• Onlookers and Witnesses: The people who dislike the bullying and think they should help, but don’t.

  • Resister/Defender: The person who actively speaks out and stands up to the bully, helps the target.Regardless of a child’s role, bullying can affect everyone involved.

According to StopBullying.gov, children who are bullied may experience physical, social, emotional, academic and mental health problemsExternal link:open_in_new. Children who witness bullying may also experience mental health problems and higher student absenteeism.

The website also notes that children who bully are more likely to engage in these behaviors:

  • Alcohol and other drug abuse in adolescence and adulthood.

  • Fights, vandalism and dropping out of school.

  • Early sexual activities.

  • Abusive behavior toward their partner, spouse or children as an adult.

How to Stop Bullying

Parents, teachers, school social workers and other caring adults all play a role in preventing and stopping bullying. Here are some important things to keep in mind. Conflict vs. Contempt Adults who witness or hear about bullying should intervene immediately, Coloroso said. It’s easier to stop bullying in the early stages—emphasis on the word “stop.” Too often, students who have bullied and the classmates who they bullied are forced into conflict resolution workshops.

However, Coloroso explains that “it’s important to remember that bullying is not about anger or conflict; it’s about contempt. Conflicts you resolve, bullying you stop.”

Conflict

an active disagreement or fight between people with opposing views.

Contempt

a feeling of dislike toward somebody considered to be worthless, inferior and undeserving of respect.

Punishment vs. Discipline

Coloroso also makes the distinction between punishing and disciplining a bully. There are many examples of the former on social media, such as parents who force their child to hold a sign saying “I am a bully”External link:open_in_new on a busy street corner. But shaming isn’t an effective way to change behaviorExternal link:open_in_new, and it can have harmful consequences. Here’s how Coloroso differentiates between punishing and disciplining a child: Punishment doing something to a child that may damage the child’s self-esteem. Discipline doing something with a child that gives them ownership of what they’ve done wrong and ways to solve it, which leaves the child’s dignity intact. “Our job is to humble—not humiliate—the bully and empower the targeted child,” she said. Developing positive behavioral interventions and assisting with conflict resolution for students who may exhibit bullying behaviors are among a school social worker’s many duties. Learn more about how to become a school social worker and what school social workers do to create better learning environments for children. How to Handle a Bully

So what does work when dealing with a child who bullies? According to Coloroso, effective discipline must include the Three R’s.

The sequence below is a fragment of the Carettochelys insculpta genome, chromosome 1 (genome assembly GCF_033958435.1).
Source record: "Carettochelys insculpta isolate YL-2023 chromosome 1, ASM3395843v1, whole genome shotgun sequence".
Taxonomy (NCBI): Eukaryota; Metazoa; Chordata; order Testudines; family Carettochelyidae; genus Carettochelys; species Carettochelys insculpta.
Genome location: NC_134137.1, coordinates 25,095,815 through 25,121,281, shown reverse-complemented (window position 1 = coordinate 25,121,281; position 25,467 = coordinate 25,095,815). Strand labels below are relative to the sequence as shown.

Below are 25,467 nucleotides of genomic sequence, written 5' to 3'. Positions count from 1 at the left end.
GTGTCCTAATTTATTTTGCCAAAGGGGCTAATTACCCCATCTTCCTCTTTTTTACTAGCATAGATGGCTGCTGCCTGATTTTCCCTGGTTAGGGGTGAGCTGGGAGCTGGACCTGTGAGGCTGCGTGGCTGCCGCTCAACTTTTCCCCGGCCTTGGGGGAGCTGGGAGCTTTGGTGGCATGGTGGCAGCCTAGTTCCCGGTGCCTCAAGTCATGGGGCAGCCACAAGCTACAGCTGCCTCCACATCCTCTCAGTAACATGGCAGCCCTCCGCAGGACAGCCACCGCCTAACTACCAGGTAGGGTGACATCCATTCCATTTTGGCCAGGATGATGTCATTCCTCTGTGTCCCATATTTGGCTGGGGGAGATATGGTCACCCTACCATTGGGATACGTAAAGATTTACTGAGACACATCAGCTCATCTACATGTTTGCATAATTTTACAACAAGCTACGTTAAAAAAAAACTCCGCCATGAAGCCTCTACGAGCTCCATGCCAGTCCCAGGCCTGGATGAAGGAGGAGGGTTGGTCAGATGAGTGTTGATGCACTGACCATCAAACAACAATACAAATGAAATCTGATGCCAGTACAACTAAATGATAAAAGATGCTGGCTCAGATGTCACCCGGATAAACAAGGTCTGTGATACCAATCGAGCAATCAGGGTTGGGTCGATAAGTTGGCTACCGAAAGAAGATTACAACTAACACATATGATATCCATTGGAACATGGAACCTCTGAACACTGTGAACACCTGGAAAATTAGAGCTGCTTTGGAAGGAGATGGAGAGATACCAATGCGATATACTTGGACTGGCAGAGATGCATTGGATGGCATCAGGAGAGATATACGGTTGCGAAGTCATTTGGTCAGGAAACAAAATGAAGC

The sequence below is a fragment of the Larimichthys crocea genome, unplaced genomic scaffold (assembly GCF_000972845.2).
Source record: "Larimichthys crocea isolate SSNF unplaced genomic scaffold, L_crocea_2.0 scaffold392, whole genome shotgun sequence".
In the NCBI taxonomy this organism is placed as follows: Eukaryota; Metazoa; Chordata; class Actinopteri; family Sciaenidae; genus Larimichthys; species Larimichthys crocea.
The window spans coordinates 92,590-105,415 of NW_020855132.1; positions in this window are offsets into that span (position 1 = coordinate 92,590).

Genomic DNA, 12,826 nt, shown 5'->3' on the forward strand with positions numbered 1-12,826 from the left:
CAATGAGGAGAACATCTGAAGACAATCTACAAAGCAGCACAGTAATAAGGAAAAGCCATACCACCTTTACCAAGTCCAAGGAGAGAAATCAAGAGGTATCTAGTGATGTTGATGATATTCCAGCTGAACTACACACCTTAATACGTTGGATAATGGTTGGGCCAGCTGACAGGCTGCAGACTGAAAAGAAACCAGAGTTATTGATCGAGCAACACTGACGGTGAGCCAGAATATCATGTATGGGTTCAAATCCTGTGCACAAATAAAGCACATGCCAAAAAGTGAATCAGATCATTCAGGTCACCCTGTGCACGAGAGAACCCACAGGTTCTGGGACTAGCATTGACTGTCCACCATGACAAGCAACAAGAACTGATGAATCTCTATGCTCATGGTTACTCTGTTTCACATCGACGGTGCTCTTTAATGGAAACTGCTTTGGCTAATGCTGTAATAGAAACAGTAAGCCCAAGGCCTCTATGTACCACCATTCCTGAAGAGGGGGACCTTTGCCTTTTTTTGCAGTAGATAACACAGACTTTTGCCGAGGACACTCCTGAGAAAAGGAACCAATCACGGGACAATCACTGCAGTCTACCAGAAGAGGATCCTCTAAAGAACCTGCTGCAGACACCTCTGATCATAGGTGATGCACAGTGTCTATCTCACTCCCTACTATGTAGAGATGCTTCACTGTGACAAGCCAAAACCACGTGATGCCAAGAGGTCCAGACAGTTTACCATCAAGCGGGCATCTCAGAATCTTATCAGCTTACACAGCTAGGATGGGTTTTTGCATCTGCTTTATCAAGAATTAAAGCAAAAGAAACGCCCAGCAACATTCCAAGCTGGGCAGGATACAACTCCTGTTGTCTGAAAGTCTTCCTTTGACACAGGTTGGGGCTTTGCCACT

The 3 R’s

Restitution: Have the child own and fix what they did. For example, the child who broke a classmate’s favorite pencil on purpose must replace it. An apology is also in order, but it must not be forced. An insincere “I’m sorry” solves nothing. Resolution: Help the child figure out how to keep it from happening again. If the child felt jealous or angry and broke a classmate’s pencil, adults may need to help them work through their feelings and figure out more constructive ways to handle them. Reconciliation: Encourage the child to heal with the person they harmed, if that person is willing—though they might not be.There are several other strategies that can help address bullying behaviors in children. Coloroso suggests these tactics: Create opportunities to do good.

The more a child can behave in caring and helpful ways toward others, the less likely they will be to want to treat others with disregard. Nurture empathy. “Empathy is an inborn quality in human beings,” writes Coloroso. Yet bullies tend to see incidents only from their own point of view and be concerned only with their own feelings. It may take time and effort to uncover or restore their empathy. Teach friendship skills. A child may have resorted to bullying because they couldn’t figure out another way to make friends. To have friends, we need to be a friend, writes Coloroso. “One of the strongest buffers a child can have against being a bully is being a good friend.” Engage in more constructive, entertaining and energizing activities. The more of these activities a child engages in, the less time they will have to bully anyone else. Just because a child has engaged in bullying behaviors does not mean there’s no hope for reform, Coloroso explains. “It is never too late to change the dynamics. Just as the student was capable of being disrespectful and malicious and callous, so is she capable of being respectful, kind, and compassionate.” This article is for informational purposes only. If you are concerned about the behaviors that a child is displaying, a social worker, psychologist, behavioral specialist or counselor may be able to offer support. Bullying Resources for Parents, Educators and Students